- to inspire people the way I've been inspired by these amazing people.
I dedicate this book to : "all who work for peace int he belief that some day, all families will live in a peaceful world and be able to share their favorite meals with family fand friends."
- First, Jody and I (we) came up with a list of possible contributors. We came up with about 80.
- We then developed an email to send out to all of these possible contributors, explaining who I am, what my project is, and what we are asking of them. We asked for people to send a recipe and "peace commentary."
- Jody sent the email and we waited for a response. They started trickling in around September 2008. As they came in, I created a Word Document for every person, did vague research on them, and formatted their recipe. I decided every recipe would be organized "Ingredients" and then "Method." I saved every word document by last name (Williams, Jody).
- People didn't send recipes all at once; we developed a deadline of January 1st. I got my last recipe in February. Some recipes were really hard to format because they'd be so vague and personal.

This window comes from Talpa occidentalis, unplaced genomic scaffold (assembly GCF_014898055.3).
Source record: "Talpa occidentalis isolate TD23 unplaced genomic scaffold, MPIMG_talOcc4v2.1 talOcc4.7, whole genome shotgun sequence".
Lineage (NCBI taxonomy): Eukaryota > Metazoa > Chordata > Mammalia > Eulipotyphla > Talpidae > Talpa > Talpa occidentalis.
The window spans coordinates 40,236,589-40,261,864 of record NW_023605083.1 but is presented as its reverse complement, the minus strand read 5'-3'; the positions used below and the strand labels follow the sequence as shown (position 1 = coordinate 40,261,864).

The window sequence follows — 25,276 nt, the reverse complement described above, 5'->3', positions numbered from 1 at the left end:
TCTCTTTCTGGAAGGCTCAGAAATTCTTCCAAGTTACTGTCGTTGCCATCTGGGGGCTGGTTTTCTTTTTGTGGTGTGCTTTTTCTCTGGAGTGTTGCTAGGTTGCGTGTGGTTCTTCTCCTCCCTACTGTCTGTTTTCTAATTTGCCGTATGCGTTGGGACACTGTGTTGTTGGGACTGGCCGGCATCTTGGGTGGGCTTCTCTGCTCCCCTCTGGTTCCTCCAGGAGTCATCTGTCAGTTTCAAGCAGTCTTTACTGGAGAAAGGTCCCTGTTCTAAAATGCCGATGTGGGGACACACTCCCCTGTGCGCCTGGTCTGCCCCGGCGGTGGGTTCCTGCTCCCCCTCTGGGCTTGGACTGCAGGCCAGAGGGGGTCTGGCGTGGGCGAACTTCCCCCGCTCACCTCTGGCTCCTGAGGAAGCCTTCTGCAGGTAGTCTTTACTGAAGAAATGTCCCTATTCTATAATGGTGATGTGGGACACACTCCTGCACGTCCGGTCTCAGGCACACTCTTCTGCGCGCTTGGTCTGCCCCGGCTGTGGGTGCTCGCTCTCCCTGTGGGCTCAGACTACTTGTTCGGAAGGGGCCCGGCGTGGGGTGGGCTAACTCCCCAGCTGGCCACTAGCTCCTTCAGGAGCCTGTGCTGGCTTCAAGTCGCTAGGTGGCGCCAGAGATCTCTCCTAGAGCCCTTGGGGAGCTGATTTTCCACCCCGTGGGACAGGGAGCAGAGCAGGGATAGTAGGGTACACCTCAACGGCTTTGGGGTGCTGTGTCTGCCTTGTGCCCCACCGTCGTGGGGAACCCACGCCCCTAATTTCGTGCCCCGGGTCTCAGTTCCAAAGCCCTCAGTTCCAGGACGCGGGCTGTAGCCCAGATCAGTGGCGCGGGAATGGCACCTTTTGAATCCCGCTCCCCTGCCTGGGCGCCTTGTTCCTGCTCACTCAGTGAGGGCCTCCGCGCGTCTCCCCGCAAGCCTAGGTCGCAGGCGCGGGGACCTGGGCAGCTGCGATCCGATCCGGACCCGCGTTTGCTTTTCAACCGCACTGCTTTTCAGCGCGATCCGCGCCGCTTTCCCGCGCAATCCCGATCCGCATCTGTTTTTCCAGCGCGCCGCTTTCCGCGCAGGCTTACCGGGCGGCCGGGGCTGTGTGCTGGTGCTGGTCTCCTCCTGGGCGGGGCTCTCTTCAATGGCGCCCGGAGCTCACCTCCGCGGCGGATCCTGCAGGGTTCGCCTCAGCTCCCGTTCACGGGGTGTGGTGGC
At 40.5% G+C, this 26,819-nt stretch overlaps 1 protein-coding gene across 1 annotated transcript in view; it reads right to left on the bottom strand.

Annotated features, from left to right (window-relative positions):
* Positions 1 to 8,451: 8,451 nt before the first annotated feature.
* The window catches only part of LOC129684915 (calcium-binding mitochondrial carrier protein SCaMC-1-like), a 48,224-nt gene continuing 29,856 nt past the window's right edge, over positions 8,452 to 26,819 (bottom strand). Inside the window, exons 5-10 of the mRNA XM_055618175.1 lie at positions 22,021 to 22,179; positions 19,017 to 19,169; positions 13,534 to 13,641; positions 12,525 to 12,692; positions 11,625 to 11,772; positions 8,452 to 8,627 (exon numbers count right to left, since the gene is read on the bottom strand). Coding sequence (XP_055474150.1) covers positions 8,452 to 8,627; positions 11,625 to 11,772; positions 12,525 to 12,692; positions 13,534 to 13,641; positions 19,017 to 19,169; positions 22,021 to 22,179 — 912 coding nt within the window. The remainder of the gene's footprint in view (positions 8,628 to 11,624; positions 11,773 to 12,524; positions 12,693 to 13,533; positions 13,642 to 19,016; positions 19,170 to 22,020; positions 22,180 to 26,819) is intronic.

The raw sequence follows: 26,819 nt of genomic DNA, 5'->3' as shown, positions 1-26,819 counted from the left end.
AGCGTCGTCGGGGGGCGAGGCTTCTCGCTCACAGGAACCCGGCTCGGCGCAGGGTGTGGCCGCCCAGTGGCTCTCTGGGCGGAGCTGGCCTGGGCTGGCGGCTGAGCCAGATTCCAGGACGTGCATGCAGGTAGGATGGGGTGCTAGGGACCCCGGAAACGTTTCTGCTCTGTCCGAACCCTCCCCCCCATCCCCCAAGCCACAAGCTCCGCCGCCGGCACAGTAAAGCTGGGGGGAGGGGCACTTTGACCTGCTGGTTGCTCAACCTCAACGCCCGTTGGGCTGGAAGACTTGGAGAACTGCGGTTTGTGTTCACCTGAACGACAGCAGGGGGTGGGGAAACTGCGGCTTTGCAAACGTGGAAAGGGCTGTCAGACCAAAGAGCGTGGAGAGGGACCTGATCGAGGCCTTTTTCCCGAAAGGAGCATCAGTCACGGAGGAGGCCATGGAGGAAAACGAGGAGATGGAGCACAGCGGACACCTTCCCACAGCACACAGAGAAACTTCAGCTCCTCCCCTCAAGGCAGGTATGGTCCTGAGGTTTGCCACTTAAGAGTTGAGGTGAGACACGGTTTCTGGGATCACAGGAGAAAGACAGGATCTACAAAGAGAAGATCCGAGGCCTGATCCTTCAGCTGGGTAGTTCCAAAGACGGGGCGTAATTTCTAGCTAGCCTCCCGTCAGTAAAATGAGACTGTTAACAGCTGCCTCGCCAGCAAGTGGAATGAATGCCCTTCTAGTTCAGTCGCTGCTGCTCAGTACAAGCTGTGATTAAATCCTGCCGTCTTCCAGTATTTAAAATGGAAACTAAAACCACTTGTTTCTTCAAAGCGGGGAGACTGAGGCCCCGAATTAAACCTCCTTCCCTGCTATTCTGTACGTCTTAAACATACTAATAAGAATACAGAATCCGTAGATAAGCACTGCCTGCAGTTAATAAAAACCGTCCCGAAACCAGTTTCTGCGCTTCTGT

- Once I had them all, I started creating pages in Adobe InDesign. Incredibly long process, huge amount of trial & error. Once all pages were created and the book was finished in its entirety, I exported each document in InDesign as a pdf. I uploaded the PDFs to Lulu.com, a self-publishing website. I chose my options -- hard cover, glossy pages, etc. I now wait on its arrival.
- After my presentation, I will likely "re-vamp" the book, re-publish it on Lulu, and then sell it on Jody's website (www.nobelwomensinitiate.org). We will make it available to everyone who is interested via Lulu & Amazon.com . Many people are interested, and I'd like to give a few copies to the school, too.